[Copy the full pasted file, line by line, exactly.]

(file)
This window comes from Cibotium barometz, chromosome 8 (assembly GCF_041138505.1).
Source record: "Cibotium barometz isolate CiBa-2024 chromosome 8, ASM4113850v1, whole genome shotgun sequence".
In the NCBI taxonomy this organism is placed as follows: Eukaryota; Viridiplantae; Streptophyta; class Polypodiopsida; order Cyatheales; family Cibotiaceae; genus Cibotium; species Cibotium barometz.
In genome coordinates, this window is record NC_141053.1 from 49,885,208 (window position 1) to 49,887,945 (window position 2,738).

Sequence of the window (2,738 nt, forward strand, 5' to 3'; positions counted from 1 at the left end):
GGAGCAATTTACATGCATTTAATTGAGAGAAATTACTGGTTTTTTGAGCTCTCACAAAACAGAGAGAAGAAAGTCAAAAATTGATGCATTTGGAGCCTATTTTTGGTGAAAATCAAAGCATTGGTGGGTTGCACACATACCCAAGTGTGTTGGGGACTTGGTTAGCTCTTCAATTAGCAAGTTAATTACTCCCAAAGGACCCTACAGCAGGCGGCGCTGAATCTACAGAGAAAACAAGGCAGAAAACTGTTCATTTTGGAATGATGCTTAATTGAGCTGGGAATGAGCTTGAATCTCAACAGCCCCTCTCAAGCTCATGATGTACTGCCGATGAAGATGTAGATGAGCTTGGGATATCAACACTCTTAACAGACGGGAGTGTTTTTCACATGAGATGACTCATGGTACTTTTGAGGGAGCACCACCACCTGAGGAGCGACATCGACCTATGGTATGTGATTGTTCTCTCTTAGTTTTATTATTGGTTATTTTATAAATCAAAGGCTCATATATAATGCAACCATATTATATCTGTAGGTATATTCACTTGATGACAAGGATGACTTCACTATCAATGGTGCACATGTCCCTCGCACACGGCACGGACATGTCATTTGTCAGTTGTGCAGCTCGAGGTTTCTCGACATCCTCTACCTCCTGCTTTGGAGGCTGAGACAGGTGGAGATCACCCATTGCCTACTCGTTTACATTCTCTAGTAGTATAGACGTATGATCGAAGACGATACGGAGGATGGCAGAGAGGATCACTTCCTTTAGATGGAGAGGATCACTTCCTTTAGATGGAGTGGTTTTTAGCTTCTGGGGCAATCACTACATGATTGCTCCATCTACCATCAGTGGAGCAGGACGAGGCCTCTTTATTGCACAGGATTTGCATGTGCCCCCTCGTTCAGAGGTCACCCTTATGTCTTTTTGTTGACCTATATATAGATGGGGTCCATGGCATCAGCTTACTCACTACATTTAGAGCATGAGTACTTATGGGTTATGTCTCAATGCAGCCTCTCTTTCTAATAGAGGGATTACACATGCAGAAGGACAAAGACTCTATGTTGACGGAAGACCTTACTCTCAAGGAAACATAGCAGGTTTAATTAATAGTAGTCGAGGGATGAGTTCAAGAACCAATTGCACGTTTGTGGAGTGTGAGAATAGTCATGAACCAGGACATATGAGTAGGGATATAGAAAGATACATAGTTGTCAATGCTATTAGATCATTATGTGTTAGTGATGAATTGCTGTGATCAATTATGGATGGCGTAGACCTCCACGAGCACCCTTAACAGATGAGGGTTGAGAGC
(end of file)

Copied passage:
This window comes from Cibotium barometz, chromosome 8 (assembly GCF_041138505.1).
Source record: "Cibotium barometz isolate CiBa-2024 chromosome 8, ASM4113850v1, whole genome shotgun sequence".
In the NCBI taxonomy this organism is placed as follows: Eukaryota; Viridiplantae; Streptophyta; class Polypodiopsida; order Cyatheales; family Cibotiaceae; genus Cibotium; species Cibotium barometz.
In genome coordinates, this window is record NC_141053.1 from 49,885,208 (window position 1) to 49,887,945 (window position 2,738).

Sequence of the window (2,738 nt, forward strand, 5' to 3'; positions counted from 1 at the left end):
GGAGCAATTTACATGCATTTAATTGAGAGAAATTACTGGTTTTTTGAGCTCTCACAAAACAGAGAGAAGAAAGTCAAAAATTGATGCATTTGGAGCCTATTTTTGGTGAAAATCAAAGCATTGGTGGGTTGCACACATACCCAAGTGTGTTGGGGACTTGGTTAGCTCTTCAATTAGCAAGTTAATTACTCCCAAAGGACCCTACAGCAGGCGGCGCTGAATCTACAGAGAAAACAAGGCAGAAAACTGTTCATTTTGGAATGATGCTTAATTGAGCTGGGAATGAGCTTGAATCTCAACAGCCCCTCTCAAGCTCATGATGTACTGCCGATGAAGATGTAGATGAGCTTGGGATATCAACACTCTTAACAGACGGGAGTGTTTTTCACATGAGATGACTCATGGTACTTTTGAGGGAGCACCACCACCTGAGGAGCGACATCGACCTATGGTATGTGATTGTTCTCTCTTAGTTTTATTATTGGTTATTTTATAAATCAAAGGCTCATATATAATGCAACCATATTATATCTGTAGGTATATTCACTTGATGACAAGGATGACTTCACTATCAATGGTGCACATGTCCCTCGCACACGGCACGGACATGTCATTTGTCAGTTGTGCAGCTCGAGGTTTCTCGACATCCTCTACCTCCTGCTTTGGAGGCTGAGACAGGTGGAGATCACCCATTGCCTACTCGTTTACATTCTCTAGTAGTATAGACGTATGATCGAAGACGATACGGAGGATGGCAGAGAGGATCACTTCCTTTAGATGGAGAGGATCACTTCCTTTAGATGGAGTGGTTTTTAGCTTCTGGGGCAATCACTACATGATTGCTCCATCTACCATCAGTGGAGCAGGACGAGGCCTCTTTATTGCACAGGATTTGCATGTGCCCCCTCGTTCAGAGGTCACCCTTATGTCTTTTTGTTGACCTATATATAGATGGGGTCCATGGCATCAGCTTACTCACTACATTTAGAGCATGAGTACTTATGGGTTATGTCTCAATGCAGCCTCTCTTTCTAATAGAGGGATTACACATGCAGAAGGACAAAGACTCTATGTTGACGGAAGACCTTACTCTCAAGGAAACATAGCAGGTTTAATTAATAGTAGTCGAGGGATGAGTTCAAGAACCAATTGCACGTTTGTGGAGTGTGAGAATAGTCATGAACCAGGACATATGAGTAGGGATATAGAAAGATACATAGTTGTCAATGCTATTAGATCATTATGTGTTAGTGATGAATTGCTGTGATCAATTATGGATGGCGTAGACCTCCACGAGCACCCTTAACAGATGAGGGTTGAGAGC